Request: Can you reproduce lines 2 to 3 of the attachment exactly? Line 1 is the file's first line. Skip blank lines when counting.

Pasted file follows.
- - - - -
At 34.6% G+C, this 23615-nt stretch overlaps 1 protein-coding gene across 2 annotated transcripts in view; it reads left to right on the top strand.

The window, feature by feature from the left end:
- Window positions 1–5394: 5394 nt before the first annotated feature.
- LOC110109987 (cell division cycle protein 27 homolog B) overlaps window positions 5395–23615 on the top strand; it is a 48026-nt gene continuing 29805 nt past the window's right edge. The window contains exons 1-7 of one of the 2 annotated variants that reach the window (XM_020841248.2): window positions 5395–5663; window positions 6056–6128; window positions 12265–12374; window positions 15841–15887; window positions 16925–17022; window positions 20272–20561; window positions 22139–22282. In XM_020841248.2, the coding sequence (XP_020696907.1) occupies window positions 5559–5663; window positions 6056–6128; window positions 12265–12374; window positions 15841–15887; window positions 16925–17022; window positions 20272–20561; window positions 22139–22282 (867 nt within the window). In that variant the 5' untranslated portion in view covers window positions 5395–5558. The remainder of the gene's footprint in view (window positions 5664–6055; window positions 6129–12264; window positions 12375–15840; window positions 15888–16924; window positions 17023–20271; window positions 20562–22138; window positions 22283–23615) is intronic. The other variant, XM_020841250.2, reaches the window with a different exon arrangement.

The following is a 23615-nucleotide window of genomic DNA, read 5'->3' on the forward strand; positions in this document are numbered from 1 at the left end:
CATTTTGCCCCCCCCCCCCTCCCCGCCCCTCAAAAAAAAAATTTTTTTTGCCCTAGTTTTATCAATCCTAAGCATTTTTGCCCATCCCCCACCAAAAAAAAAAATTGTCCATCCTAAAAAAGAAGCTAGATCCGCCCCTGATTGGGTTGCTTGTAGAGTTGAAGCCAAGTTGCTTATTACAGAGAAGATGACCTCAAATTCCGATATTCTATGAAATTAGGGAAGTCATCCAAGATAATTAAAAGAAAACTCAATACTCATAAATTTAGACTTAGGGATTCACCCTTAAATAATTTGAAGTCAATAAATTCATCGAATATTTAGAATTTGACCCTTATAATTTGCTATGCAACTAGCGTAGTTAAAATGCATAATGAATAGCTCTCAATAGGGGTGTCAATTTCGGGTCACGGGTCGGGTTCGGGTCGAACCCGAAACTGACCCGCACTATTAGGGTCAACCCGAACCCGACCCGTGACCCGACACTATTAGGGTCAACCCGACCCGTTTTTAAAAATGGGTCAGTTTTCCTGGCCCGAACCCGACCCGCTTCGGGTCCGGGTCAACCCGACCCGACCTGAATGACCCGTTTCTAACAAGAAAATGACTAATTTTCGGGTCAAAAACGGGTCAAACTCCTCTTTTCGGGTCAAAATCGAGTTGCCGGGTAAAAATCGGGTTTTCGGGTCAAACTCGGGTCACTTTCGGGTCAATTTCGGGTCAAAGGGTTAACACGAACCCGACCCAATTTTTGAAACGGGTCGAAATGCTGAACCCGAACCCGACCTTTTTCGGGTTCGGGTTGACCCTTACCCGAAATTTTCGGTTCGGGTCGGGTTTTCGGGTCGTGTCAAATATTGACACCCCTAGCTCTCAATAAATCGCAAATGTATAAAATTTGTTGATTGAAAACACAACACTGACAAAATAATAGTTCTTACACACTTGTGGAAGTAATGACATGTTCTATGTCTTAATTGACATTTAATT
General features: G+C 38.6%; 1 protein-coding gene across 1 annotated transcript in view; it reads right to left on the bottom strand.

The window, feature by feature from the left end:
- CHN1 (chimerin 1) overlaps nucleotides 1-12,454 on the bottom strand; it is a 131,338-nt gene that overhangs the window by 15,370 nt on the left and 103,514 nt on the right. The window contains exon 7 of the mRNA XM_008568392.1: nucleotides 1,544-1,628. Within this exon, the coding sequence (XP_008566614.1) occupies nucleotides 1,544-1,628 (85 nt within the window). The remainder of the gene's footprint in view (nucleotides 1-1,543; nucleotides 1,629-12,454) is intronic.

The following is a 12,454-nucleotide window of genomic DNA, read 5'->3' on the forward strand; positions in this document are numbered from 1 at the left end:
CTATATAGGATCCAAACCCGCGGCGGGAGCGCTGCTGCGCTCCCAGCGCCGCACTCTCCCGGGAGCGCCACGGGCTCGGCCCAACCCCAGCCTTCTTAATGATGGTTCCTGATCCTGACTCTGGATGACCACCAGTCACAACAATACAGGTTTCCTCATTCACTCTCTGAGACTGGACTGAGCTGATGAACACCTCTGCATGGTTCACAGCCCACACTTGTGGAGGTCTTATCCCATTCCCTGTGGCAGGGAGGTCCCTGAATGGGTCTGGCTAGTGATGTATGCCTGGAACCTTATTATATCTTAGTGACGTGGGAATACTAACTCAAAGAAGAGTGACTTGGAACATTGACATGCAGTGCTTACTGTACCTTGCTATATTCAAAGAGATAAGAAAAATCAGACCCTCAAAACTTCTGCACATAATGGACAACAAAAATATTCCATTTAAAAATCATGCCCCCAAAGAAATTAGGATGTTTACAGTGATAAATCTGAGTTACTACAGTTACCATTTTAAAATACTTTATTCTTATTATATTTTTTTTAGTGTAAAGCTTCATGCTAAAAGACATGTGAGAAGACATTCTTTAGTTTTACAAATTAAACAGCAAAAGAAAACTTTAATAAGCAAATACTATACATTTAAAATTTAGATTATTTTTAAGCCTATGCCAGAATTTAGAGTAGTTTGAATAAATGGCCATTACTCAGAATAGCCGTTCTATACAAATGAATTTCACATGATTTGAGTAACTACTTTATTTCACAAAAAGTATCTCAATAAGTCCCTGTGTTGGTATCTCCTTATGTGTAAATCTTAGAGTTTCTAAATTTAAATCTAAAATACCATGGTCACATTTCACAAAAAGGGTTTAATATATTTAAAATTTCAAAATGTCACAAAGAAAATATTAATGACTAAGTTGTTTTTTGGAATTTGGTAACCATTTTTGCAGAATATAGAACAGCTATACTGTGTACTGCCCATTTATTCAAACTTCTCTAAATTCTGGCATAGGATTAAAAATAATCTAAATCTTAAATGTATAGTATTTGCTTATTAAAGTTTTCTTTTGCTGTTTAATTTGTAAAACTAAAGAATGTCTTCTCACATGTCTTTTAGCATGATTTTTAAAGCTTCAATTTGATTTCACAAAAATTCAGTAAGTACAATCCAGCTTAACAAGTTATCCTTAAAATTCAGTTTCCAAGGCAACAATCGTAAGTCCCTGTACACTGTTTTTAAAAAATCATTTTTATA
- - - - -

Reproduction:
The window, feature by feature from the left end:
- Window positions 1–5394: 5394 nt before the first annotated feature.